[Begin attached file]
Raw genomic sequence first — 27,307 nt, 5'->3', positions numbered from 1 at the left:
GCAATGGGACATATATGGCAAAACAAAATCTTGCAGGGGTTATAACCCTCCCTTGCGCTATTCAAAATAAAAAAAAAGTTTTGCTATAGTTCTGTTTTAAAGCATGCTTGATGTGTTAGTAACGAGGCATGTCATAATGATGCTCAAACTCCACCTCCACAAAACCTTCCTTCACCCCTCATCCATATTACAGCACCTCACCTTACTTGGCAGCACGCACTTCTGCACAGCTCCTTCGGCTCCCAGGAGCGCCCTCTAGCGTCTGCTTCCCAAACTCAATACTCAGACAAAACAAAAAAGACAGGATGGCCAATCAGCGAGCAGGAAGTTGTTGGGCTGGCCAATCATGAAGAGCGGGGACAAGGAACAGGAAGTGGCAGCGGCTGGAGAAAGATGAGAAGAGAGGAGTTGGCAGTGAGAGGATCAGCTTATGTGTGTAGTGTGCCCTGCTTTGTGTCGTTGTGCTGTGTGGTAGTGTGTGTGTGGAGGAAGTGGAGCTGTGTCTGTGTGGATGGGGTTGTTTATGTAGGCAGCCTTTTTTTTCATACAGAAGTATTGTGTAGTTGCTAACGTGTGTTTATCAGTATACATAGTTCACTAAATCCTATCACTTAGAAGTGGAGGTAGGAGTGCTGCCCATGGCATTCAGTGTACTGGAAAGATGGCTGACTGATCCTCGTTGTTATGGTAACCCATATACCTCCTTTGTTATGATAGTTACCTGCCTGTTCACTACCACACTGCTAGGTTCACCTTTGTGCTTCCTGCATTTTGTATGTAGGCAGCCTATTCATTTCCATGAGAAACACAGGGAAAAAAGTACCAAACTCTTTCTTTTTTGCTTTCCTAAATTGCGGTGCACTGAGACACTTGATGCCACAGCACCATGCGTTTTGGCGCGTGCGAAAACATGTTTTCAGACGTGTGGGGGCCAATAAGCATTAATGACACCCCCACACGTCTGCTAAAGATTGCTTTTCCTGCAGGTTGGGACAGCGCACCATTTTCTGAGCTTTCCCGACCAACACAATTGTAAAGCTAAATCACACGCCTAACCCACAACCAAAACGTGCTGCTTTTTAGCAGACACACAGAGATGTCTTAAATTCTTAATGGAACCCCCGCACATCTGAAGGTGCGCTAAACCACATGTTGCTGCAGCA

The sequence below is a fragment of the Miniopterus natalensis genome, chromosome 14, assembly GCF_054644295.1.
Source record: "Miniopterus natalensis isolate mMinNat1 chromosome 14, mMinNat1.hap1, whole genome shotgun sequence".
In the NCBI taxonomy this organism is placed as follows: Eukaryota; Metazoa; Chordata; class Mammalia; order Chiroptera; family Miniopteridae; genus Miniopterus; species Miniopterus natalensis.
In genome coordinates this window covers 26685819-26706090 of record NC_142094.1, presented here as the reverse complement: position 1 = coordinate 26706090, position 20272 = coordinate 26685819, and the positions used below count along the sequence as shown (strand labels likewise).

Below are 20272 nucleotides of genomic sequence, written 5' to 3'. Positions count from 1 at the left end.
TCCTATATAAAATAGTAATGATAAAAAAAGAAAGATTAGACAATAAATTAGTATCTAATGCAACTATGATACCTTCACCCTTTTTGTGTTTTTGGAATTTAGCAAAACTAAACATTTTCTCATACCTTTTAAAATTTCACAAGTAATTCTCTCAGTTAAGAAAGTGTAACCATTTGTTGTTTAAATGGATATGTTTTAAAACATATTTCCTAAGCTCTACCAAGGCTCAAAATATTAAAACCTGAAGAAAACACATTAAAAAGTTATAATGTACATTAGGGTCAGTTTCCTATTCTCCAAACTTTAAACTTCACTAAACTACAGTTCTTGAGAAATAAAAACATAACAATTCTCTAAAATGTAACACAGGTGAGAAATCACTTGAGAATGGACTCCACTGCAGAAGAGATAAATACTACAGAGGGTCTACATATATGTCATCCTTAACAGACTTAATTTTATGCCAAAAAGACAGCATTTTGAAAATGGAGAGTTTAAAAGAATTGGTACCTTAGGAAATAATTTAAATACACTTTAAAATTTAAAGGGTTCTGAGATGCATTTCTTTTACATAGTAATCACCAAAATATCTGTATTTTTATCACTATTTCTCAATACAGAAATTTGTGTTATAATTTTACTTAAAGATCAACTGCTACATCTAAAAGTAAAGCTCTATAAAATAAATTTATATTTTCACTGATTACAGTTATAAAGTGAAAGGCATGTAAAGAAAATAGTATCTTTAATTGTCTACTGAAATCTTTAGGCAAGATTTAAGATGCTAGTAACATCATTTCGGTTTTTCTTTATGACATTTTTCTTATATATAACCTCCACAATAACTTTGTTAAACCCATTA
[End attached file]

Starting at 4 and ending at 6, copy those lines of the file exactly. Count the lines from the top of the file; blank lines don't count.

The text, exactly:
Source record: "Miniopterus natalensis isolate mMinNat1 chromosome 14, mMinNat1.hap1, whole genome shotgun sequence".
In the NCBI taxonomy this organism is placed as follows: Eukaryota; Metazoa; Chordata; class Mammalia; order Chiroptera; family Miniopteridae; genus Miniopterus; species Miniopterus natalensis.
In genome coordinates this window covers 26685819-26706090 of record NC_142094.1, presented here as the reverse complement: position 1 = coordinate 26706090, position 20272 = coordinate 26685819, and the positions used below count along the sequence as shown (strand labels likewise).